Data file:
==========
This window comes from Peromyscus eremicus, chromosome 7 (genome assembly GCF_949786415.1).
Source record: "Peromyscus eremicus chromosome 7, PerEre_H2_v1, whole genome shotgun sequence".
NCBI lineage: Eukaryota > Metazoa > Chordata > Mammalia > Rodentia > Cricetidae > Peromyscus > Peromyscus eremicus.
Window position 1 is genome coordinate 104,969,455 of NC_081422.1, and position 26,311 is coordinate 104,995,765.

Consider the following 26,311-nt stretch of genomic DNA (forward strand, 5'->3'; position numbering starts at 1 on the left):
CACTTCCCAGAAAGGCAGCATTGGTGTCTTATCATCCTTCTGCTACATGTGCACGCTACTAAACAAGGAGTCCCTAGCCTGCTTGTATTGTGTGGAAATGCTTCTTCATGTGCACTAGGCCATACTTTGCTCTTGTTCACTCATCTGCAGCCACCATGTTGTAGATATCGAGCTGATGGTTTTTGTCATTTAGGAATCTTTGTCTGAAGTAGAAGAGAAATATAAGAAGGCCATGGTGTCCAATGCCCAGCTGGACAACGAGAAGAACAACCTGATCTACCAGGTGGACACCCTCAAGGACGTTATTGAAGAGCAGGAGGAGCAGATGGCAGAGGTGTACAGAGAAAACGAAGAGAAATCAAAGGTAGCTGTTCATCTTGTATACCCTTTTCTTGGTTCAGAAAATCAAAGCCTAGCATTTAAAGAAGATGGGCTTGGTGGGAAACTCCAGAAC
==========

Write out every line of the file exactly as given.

This window comes from Peromyscus eremicus, chromosome 7 (genome assembly GCF_949786415.1).
Source record: "Peromyscus eremicus chromosome 7, PerEre_H2_v1, whole genome shotgun sequence".
NCBI lineage: Eukaryota > Metazoa > Chordata > Mammalia > Rodentia > Cricetidae > Peromyscus > Peromyscus eremicus.
Window position 1 is genome coordinate 104,969,455 of NC_081422.1, and position 26,311 is coordinate 104,995,765.

Consider the following 26,311-nt stretch of genomic DNA (forward strand, 5'->3'; position numbering starts at 1 on the left):
CACTTCCCAGAAAGGCAGCATTGGTGTCTTATCATCCTTCTGCTACATGTGCACGCTACTAAACAAGGAGTCCCTAGCCTGCTTGTATTGTGTGGAAATGCTTCTTCATGTGCACTAGGCCATACTTTGCTCTTGTTCACTCATCTGCAGCCACCATGTTGTAGATATCGAGCTGATGGTTTTTGTCATTTAGGAATCTTTGTCTGAAGTAGAAGAGAAATATAAGAAGGCCATGGTGTCCAATGCCCAGCTGGACAACGAGAAGAACAACCTGATCTACCAGGTGGACACCCTCAAGGACGTTATTGAAGAGCAGGAGGAGCAGATGGCAGAGGTGTACAGAGAAAACGAAGAGAAATCAAAGGTAGCTGTTCATCTTGTATACCCTTTTCTTGGTTCAGAAAATCAAAGCCTAGCATTTAAAGAAGATGGGCTTGGTGGGAAACTCCAGAAC